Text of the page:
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Old 10-23-2006, 01:38 PM   #8
pdam
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There are various scanning activities going on right now (Google partnering with Stanford, Harvard, Oxford, Yahoo/MS doing similar, the French sponsoring a non-English scanning initiative etc) aimed at offering out of copyright material electronically - you probably will be able to get the historical books electronically.

I don't think the intention of this thread was to suggest that books would be destroyed (it doesn't follow that offering them electronically means they will be destroyed) and the disappearance of public library buildings doesn't mean books won't be stored, it means the public won't have such free access to the physical artifact (for instance in the UK - there may be regional storage repositories, but public access only available say at the British library or a few region libraries rather than in every town and at every University).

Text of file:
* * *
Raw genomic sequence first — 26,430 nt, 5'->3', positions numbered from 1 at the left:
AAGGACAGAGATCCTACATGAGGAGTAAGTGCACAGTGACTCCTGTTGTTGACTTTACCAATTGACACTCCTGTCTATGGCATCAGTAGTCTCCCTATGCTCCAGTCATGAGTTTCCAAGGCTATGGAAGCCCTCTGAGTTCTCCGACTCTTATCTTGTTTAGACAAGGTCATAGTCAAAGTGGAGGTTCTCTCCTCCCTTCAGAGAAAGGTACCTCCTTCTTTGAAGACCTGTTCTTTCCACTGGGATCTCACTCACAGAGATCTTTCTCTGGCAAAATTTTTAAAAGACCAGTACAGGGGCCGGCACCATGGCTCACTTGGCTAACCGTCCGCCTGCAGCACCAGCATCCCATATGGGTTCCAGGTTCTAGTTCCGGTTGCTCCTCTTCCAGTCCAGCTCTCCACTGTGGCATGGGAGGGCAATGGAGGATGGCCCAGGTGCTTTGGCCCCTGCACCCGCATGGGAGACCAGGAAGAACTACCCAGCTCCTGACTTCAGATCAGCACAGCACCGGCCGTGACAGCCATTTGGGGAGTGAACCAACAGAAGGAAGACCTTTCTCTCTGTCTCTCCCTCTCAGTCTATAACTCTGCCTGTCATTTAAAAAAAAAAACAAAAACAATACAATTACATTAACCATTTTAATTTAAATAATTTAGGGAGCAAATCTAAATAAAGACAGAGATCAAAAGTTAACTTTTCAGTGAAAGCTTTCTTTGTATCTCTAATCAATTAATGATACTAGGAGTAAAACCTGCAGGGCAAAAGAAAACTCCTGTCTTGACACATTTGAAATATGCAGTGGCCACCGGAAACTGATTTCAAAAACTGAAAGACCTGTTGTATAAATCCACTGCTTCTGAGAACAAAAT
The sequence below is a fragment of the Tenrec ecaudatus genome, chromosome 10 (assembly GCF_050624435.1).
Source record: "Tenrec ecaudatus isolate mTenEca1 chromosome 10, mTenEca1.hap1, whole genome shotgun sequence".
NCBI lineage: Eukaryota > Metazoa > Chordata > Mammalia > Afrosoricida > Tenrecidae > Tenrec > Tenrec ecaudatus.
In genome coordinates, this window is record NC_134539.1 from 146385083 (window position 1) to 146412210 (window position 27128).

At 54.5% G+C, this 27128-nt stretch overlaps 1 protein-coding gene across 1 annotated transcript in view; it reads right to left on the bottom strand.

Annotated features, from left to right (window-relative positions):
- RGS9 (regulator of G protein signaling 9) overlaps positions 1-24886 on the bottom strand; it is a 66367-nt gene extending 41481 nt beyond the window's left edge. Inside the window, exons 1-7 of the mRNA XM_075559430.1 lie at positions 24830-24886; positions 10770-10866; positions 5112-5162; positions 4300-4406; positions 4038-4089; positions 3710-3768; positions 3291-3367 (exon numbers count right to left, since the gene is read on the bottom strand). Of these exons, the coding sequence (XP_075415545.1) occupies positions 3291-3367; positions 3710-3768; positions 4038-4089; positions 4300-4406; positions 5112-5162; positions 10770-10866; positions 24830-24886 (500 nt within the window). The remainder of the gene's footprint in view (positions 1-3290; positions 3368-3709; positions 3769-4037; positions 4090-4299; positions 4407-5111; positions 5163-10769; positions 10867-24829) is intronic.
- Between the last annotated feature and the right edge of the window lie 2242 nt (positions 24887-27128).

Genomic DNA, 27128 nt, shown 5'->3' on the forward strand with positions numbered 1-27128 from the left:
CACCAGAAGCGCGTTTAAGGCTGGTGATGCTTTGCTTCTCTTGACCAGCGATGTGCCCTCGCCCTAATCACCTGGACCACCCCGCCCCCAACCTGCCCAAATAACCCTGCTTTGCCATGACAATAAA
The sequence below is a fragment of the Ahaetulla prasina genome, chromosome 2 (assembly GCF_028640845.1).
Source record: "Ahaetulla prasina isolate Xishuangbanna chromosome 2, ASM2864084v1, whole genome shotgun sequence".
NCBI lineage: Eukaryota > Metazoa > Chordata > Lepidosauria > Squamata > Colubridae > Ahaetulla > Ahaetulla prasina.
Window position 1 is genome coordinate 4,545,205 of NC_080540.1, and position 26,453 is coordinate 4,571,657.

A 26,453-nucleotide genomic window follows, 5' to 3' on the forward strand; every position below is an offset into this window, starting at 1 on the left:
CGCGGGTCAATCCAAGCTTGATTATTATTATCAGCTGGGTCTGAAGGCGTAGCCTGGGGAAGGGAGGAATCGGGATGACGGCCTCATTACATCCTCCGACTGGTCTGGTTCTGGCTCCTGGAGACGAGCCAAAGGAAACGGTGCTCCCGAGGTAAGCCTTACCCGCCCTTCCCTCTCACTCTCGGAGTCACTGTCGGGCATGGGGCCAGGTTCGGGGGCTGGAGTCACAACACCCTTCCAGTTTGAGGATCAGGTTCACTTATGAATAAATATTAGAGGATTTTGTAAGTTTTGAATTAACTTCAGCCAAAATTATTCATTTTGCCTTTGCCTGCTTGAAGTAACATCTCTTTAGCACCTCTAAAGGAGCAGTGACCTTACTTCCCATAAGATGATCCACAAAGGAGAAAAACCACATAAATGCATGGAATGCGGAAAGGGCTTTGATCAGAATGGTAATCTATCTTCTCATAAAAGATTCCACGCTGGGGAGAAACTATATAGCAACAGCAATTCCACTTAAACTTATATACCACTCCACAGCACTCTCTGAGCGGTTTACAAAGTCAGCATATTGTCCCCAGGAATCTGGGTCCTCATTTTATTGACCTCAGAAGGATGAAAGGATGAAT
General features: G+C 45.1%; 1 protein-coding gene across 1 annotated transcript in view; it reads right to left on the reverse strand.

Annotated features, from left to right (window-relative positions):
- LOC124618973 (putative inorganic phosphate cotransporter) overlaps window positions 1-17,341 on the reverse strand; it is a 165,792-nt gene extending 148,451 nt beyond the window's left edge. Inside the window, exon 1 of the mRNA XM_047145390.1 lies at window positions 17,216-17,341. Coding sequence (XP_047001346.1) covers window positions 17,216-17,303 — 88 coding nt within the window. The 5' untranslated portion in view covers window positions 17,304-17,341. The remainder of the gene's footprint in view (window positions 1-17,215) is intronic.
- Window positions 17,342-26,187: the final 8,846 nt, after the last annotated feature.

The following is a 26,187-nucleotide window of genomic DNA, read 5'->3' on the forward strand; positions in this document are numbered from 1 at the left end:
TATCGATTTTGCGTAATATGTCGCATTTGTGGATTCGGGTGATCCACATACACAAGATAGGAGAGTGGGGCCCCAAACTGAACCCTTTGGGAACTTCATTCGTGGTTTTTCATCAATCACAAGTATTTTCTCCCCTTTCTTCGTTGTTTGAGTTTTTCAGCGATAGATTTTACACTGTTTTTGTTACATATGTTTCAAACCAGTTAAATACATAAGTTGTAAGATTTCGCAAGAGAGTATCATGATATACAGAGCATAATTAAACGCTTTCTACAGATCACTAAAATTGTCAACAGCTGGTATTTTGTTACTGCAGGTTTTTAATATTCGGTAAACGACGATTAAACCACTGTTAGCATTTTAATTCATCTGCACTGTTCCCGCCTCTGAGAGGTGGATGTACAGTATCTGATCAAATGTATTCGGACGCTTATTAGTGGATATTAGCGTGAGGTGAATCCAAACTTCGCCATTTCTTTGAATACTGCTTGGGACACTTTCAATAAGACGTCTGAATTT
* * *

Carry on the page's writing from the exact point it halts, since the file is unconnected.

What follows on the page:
I agree rlauzon that people won't pay even $100 for a reader ... however if access is via a home PC, through a public reading room (as opposed to library) PC - or a PC in say Borders ... this is by far the most likely scenario in the short term rather than a dedicated reader ....

The library as a repository I agree has a long future - the library as a place we actually go in 20 years time?
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